PyData London 2024

Analytics engineering without dbt? Building the composable Python data stack with Kedro and Ibis
06-14, 13:30–15:00 (Europe/London), Warwick

For the past decade, SQL has reigned king of the data transformation world, and tools like dbt have formed a cornerstone of the modern data stack. Until recently, Python-first alternatives couldn't compete with the scale and performance of modern SQL. However, now Ibis can provide the same benefits of SQL execution with a flexible Python dataframe API, and we can leverage it to build scalable Python pipelines in Kedro. In this tutorial, we will develop a simple analytics pipeline locally, then deploy it in a cloud data warehouse, with just a configuration change.

Python has become the lingua franca of data science, and it's a great language for building AI/ML pipelines. However, in the data engineering world, it leaves much to be desired. A lot of data practitioners end up:

  • slurping up large amounts of data into memory, instead of pushing execution down to the underlying database/engine
  • implementing proof-of-concepts on data extracts, and then struggling massively when they need to migrate or rewrite their logic to run against the production databases and scale out
  • insisting on building data pipelines in Python for consistency (fair enough), when dbt would have been the much better fit for data engineering because they essentially needed a SQL workflow

In this session, we will first understand the motivation for a better solution for building production data pipelines in Python:

  • The dev-prod dilemma. Existing solutions excel in the PoC/development phase; however, deploying the same code in production doesn't work as well as one would hope.
  • The SQL solution. In spite of its drawbacks, SQL presents a standardized* programming language that's supported by every database (and many other compute frameworks).
  • "What if I don't like SQL?" In the end, there will always be people (like myself, and, I imagine, many other attendees at a major Python conference) who would rather use Python than SQL.

Then, we will implement a local solution using DuckDB and two popular open-source Python libraries:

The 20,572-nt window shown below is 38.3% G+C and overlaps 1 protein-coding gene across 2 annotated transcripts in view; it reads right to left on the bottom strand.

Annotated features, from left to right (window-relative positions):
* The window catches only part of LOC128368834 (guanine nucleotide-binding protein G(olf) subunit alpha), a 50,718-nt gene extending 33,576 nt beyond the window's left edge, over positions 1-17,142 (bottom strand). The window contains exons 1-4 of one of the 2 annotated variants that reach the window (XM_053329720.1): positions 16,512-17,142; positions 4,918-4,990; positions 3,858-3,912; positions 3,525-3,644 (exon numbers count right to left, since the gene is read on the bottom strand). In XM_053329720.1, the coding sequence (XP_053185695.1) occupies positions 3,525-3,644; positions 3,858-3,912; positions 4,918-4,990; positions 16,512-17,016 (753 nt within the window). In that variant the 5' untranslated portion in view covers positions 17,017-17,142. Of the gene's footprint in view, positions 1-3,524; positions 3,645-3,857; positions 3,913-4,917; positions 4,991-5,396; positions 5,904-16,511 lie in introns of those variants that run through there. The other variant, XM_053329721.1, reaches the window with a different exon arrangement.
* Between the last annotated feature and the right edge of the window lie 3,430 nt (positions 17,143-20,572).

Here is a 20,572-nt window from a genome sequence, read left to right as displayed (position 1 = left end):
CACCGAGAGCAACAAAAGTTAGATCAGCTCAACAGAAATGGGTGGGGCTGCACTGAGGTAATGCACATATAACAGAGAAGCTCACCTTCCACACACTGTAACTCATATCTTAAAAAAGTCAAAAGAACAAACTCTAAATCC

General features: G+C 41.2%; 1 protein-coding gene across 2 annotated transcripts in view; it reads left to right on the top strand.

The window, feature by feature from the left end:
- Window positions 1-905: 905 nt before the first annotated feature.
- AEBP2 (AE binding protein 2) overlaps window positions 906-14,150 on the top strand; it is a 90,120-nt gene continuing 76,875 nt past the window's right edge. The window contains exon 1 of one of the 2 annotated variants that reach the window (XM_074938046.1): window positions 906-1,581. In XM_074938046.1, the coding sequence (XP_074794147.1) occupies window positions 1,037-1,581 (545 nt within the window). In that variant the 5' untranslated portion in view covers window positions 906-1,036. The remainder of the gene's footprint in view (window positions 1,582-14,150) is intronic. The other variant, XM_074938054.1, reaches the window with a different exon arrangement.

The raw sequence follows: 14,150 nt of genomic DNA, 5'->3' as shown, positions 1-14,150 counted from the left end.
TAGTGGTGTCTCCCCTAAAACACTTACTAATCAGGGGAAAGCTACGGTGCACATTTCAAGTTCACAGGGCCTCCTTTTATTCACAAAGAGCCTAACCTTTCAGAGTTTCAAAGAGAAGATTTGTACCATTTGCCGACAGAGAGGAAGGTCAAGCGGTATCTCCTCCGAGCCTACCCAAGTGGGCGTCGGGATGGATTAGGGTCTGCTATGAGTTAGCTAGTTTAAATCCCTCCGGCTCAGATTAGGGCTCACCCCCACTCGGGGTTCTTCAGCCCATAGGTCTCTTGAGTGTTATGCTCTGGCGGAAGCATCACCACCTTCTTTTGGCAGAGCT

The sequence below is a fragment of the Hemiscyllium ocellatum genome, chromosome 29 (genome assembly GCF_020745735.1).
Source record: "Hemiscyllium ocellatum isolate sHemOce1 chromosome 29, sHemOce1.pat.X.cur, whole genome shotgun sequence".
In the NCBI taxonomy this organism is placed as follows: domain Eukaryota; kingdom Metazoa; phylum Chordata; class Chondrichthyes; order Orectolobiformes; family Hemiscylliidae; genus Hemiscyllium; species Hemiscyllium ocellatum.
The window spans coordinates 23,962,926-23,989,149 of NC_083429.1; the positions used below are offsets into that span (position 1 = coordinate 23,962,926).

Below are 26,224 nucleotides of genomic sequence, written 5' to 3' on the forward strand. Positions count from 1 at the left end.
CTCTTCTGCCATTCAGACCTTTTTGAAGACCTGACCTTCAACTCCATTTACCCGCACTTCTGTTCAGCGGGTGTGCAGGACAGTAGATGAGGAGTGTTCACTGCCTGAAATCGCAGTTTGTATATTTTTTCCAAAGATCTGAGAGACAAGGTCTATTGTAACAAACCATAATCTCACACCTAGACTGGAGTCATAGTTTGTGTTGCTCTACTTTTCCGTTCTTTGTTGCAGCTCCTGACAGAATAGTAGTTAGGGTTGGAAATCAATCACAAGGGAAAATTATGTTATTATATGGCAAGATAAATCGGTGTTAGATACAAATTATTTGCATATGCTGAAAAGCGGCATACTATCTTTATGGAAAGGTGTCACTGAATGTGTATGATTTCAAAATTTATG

• Kedro for building data pipelines following software engineering best practices
  • Ibis for defining data transformations using a familiar dataframe API that get executed with the scale and performance of modern SQL

Last but not least, we will discuss other benefits of this solution, including the reusability and portability of the Ibis-based data pipelines and validations. To that end—with one simple configuration change—we will run the same pipeline at scale in Starburst Galaxy.

Materials can be found on GitHub: everything is ready to be run on GitHub Codespaces.

Prior Knowledge Expected

No previous knowledge expected

Deepyaman is a software engineer at Voltron Data. Before their acquisition by Voltron Data, he was a Founding Machine Learning Engineer at Claypot AI, working on their real-time feature engineering platform. Prior to that, he led data engineering teams and asset development across a range of industries at QuantumBlack, AI by McKinsey.

Deepyaman is passionate about building and contributing to the broader open-source data ecosystem. Outside of his day job, he helps maintain Kedro, an open-source Python framework for building production-ready data science pipelines.

Juan Luis (he/him/él) is an Aerospace Engineer with a passion for tech communities, outreach, and sustainability. He works at QuantumBlack, AI by McKinsey, as Product Manager for Kedro, an opinionated Python framework for creating reproducible, maintainable and modular data science code. He has worked as Developer Advocate at Read the Docs, as software engineer in the space, consulting, and banking industries, and as a Python trainer for several private and public entities.

Apart from being a long-time user and contributor to many projects in the scientific Python stack (NumPy, SciPy, Astropy) he has published several open-source packages, the most important one being poliastro, an open-source Python library for interactive astrodynamics used in academia and industry.

Finally, Juan Luis is the founder and former chair of the Python España association, the point of contact for the Spanish Python community, former organizer of PyCon Spain, which attracted 800 attendees in its last in-person edition in 2022, and current organizer of the PyData Madrid monthly meetups.